Creativity: After Completing a Major Project

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My readers may note the dearth of posts regarding creativity from me for the past several weeks. The reason for this is simple: I was composing a rather major musical work that took roughly four months. To meet the deadline, I had to put all other creative projects on hold (including blog posts) for the final month. I am happy with how the project turned out, but after completing it, I am rather exhausted. This fatigue led me to ponder the reason this occurs, and the place of rest in the creative professional’s life.

Why does one require rest after completing such a large project? Why is it not sufficient to simply continue on to the next project without delay? What, precisely, is being refreshed, and how? How much rest is sufficient? Is this sort of creativity even good for the creator? These questions are quite broad, and likely cannot be adequately explored by a single article. However, it may be worthwhile to offer some brief thoughts.

I have read about two types of creative routines. I will call them “Sustained” and “Burst.” The sustained creator engages in smaller acts of creativity that, due to their consistency, add up over time. This person may work on one or multiple projects, and will complete them at different times. The most important aspect of this is the habit itself: the creator must maintain the momentum.

“Burst” creators perform the opposite act: they will be at rest, and then will suddenly begin work on a project (usually a major one). This project will consume all of their creative hours, and perhaps even spill into the rest of their schedule (to the irritation of a gracious spouse). This may continue for weeks, months, or even years. The creator, in a sense, becomes “possessed” by the process. Once it is complete, the creator feels spent. He puts the project away, elated at having completed such a monumental work and excited for the effect it will have on his audience. After a brief time of renewed energy, he is suddenly exhausted. He may attempt to create something else, but this attempt often ends with a result that is merely derivative of the recently-created large work – if it results in anything at all.

Thus, the creator takes a well-earned rest. With the significant amount of advice given to writers on the Internet, one could be forgiven for believing that such a time of rest is harmful. It is not. In fact, it is essential. For a major work, a creator “puts his soul on the page.” It is an extension of himself, and requires intense concentration for a prolonged period of time. Would one begrudge an athlete his repose after a lengthy demonstration of endurance? Would one think ill of a doctor for taking several weeks off after working long shifts for many months? Would one even be able to sustain such an intense pace without rest?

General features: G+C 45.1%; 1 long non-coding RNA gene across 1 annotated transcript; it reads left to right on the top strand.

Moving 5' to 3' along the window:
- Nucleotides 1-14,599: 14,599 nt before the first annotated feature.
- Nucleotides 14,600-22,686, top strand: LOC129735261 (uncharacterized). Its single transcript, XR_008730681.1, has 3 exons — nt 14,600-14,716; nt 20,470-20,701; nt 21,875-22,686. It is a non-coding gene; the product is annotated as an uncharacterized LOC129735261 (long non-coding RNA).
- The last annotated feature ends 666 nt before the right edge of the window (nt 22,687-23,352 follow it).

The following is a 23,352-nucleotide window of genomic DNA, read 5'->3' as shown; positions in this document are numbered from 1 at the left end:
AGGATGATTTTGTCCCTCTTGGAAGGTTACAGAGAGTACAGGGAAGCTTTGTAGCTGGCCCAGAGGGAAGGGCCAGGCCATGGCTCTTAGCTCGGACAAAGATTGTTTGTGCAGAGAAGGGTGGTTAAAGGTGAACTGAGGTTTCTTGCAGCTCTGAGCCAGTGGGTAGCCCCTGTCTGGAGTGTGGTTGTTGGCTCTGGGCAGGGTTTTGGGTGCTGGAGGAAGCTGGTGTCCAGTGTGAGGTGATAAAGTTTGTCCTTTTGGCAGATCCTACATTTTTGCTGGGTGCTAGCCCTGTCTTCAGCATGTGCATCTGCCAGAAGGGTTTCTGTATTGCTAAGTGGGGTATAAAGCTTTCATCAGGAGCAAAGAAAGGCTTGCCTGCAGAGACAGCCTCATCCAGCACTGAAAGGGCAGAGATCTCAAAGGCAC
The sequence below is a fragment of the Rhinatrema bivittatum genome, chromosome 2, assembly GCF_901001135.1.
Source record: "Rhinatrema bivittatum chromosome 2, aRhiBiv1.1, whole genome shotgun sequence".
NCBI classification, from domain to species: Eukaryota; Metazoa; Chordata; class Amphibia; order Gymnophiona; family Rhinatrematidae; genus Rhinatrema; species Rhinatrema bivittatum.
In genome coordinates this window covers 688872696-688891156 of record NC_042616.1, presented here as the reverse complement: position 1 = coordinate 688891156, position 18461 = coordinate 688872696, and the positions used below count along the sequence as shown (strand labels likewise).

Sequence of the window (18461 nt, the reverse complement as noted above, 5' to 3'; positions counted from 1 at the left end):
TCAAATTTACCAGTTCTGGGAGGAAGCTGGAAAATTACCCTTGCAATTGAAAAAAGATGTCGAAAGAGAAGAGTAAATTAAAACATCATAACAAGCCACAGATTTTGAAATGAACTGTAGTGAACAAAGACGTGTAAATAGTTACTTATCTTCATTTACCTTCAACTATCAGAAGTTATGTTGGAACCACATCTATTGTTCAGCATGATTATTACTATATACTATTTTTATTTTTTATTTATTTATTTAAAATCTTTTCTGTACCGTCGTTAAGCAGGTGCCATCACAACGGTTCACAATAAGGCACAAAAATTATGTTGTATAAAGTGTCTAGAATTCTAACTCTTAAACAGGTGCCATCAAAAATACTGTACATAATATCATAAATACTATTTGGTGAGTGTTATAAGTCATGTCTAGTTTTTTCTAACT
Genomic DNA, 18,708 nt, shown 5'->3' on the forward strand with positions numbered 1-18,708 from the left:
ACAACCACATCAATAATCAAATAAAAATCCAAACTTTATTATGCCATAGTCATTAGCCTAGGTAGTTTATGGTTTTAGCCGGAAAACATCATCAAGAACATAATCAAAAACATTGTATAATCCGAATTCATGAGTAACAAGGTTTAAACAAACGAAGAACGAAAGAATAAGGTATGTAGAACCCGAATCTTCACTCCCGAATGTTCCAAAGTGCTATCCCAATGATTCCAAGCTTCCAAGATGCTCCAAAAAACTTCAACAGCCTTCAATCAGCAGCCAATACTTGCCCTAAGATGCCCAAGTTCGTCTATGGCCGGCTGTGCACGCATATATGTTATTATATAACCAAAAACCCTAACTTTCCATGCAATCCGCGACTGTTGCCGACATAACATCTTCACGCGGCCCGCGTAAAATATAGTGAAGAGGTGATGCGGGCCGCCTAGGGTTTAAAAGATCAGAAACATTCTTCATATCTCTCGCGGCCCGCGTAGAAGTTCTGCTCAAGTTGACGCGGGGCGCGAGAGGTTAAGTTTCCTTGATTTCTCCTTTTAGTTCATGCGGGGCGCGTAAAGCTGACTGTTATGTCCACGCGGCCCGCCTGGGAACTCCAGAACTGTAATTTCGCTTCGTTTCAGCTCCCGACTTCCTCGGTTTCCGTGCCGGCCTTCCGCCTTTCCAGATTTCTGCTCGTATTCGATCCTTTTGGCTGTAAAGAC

I would suspect not. It seems often assumed that, because creators love their work to such a degree, they should enjoy the act of continued creation regardless of when it occurs. Many see it as more akin to recreation than to work. Of course, it is most enjoyable. There are few thrills in life greater than that of penning the first notes of a symphonic suite, typing the first words of a novel, or putting the first stroke of the paintbrush onto the canvas. There are few things that bring more delight to a creator than seeing their creation travel gradually from formless to form, from nonexistence to existence, from idea to completed work. There are few things more gratifying, rewarding, and joyful for a creator than the praise of an audience member. There are few things that invigorate a composer more than to hear a listener humming the melody he has written after the concert, or an artist to see many people gathered around her painting to admire it, or an author to hear of his readers’ delight in a favorite character. It is completely true that creators love their work!